Egypt's election commission confirmed Monday that Muslim Brotherhood's candidate Mohamed Morsi will face former Prime Minister Ahmed Shafiq in the June 16 runoff to choose Egypt's first freely elected president.
The candidacies of Morsi and Shafiq in next month's run-off was confirmed after the election commission announced the final results of last week's first round of Egypt's first freely contested presidential election.
The run-off election set for next month was forced after none of the 13 presidential aspirants managed to secure the required 50 percent votes for an outright victory in the first round of polls. International observers have said that the first round was largely peaceful.
"No candidate won an outright majority, so according to Article 40 of the presidential election law, there will be a run-off between Mursi and Shafiq," Farouq Sultan, the electoral commission chief, announced Monday.
According to the final results of the first round, Morsi came in first place with 5.76 million votes or 24.3%. He was closely followed by Shafiq, who secured 5.5 million votes or 23.3%. Hamdeen Sabbahi, the independent Nasserist, came in third with 4.82 million votes or 20.4%.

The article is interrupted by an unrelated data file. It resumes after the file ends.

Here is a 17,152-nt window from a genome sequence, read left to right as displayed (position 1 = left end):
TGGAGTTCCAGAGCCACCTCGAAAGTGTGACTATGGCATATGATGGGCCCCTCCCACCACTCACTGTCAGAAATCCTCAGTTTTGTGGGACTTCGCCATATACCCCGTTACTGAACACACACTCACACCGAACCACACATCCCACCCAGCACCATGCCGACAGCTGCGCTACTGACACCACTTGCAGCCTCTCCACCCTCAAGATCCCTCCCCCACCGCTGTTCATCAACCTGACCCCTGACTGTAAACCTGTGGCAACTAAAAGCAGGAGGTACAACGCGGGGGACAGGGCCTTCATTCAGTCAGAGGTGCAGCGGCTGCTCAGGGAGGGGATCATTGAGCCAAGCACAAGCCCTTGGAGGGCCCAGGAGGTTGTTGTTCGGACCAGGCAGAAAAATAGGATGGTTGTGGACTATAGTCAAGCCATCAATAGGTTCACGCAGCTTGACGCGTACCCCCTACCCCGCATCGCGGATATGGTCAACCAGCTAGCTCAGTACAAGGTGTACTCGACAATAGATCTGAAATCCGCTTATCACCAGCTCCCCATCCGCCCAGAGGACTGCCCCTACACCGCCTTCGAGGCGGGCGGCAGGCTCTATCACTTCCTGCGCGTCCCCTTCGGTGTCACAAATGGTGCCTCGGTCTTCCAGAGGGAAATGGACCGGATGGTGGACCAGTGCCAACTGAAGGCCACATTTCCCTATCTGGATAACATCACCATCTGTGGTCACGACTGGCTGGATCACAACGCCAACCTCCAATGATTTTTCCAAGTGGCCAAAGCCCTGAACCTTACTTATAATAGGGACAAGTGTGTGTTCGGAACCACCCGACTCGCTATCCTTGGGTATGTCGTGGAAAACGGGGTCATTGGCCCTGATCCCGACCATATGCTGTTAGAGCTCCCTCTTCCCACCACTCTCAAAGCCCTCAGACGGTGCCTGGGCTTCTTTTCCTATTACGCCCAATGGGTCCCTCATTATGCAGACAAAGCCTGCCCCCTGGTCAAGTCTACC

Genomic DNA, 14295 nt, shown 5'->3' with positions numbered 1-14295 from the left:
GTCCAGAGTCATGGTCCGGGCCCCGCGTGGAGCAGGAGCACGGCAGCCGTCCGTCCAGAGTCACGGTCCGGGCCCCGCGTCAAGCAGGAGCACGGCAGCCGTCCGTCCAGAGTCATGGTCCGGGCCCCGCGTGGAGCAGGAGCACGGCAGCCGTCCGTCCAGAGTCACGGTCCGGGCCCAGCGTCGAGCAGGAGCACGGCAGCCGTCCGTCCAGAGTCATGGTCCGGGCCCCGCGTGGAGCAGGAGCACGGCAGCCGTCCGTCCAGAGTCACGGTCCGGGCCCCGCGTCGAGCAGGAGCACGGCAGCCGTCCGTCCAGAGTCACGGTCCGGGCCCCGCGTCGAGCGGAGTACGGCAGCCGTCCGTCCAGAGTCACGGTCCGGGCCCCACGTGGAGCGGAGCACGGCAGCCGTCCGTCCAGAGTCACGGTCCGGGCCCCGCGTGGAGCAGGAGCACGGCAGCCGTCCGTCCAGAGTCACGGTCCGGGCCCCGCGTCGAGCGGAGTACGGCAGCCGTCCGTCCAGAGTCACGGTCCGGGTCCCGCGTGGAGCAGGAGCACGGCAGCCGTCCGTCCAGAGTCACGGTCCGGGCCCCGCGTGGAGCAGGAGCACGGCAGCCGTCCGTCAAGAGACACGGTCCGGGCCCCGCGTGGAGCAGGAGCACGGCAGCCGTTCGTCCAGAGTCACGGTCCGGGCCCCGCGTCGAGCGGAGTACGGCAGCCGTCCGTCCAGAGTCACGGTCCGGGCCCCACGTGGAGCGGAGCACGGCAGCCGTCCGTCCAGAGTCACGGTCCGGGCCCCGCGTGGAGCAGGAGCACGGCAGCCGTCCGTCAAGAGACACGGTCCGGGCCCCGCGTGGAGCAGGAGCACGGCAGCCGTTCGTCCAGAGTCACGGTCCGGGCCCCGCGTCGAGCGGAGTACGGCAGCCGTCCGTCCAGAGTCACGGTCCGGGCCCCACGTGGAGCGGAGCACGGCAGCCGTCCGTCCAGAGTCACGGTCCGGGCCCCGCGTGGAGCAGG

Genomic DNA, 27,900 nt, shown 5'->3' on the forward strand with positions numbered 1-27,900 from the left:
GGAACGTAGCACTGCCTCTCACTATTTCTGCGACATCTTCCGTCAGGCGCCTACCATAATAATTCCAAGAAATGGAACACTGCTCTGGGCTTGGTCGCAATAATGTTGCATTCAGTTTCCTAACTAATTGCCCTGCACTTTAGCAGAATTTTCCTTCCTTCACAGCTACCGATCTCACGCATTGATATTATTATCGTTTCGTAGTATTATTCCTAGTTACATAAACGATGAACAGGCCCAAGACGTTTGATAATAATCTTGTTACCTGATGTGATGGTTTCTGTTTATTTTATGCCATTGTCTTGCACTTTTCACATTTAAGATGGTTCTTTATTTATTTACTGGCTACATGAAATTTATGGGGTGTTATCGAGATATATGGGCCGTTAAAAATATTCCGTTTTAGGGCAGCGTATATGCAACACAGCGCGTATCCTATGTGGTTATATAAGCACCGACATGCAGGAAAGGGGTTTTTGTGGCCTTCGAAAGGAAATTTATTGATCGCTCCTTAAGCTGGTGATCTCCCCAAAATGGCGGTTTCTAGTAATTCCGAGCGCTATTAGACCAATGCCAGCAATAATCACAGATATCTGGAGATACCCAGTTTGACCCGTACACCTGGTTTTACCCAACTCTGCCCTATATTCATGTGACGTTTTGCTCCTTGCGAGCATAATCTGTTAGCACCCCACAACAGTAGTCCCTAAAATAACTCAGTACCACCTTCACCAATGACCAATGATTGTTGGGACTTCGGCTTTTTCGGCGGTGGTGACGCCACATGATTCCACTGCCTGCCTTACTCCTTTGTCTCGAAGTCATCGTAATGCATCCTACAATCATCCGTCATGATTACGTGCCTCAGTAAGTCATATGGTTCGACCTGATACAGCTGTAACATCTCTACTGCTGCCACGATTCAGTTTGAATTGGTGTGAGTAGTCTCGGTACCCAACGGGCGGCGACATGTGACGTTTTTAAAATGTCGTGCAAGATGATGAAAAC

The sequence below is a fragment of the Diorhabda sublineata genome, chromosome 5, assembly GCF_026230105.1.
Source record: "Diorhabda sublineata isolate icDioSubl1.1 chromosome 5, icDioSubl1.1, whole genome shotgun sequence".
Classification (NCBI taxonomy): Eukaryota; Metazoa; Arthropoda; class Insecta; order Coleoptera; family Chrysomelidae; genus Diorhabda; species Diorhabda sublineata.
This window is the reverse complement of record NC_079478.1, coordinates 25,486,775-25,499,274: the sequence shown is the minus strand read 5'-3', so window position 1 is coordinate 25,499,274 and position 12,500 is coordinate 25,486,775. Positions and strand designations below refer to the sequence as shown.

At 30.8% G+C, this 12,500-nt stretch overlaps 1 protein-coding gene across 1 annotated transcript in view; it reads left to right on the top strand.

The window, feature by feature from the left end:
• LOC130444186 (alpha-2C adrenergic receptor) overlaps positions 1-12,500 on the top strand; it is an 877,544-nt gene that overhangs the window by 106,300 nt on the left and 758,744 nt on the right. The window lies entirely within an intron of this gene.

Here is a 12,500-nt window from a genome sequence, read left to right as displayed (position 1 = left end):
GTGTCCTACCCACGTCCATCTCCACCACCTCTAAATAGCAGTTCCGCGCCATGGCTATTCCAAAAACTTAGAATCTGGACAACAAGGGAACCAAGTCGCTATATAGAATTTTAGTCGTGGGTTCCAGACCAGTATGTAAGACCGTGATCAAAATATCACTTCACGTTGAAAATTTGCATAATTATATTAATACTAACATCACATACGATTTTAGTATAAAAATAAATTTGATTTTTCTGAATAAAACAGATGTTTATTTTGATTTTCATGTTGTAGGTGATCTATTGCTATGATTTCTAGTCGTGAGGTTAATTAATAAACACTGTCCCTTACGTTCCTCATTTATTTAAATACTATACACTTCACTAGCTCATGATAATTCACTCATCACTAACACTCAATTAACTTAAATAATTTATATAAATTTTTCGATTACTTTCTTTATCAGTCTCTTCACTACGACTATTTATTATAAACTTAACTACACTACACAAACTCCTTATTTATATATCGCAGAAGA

Abdel Moneim Abul Fotouh, an independent Islamist, was in fourth place with about 4 million votes or 17.2%, while former Arab League chief Amr Moussa came in fifth with 2.5 million votes or 10.9%. The remaining votes were shared by the rest of the candidates.
Although two of the defeated candidates cited violations in the voting and counting process and demanded a recount, the election commission has rejected their demands. Nevertheless, the commission admitted there were some "shortcomings", but insisted that they had not affected the result.
Soon after the results were announced, protest rallies were staged in several Egyptian cities and towns, mainly over the candidacy of Ahmed Shafiq in the first round of polls as well as in the forthcoming run-off elections.
Although the election commission had earlier disqualified Shafik under a new enactment that barred senior officials of the Mubarak regime from running for office, it later lifted the ban on appeal. The commission also referred the legislation to the Supreme Constitutional Court, which is yet to rule on the issue.
The developments come over a year after former Egyptian President Hosni Mubarak was forced to step down from office in February 2011, following mass protests across the country against his 30-year rule. The Supreme Council of the Armed Forces (SCAF), which came to power after Mubarak's exit, had promised hand over power to the newly elected President on July 1, but many are skeptic about its sincerity.
by RTT Staff Writer
For comments and feedback: firstname.lastname@example.org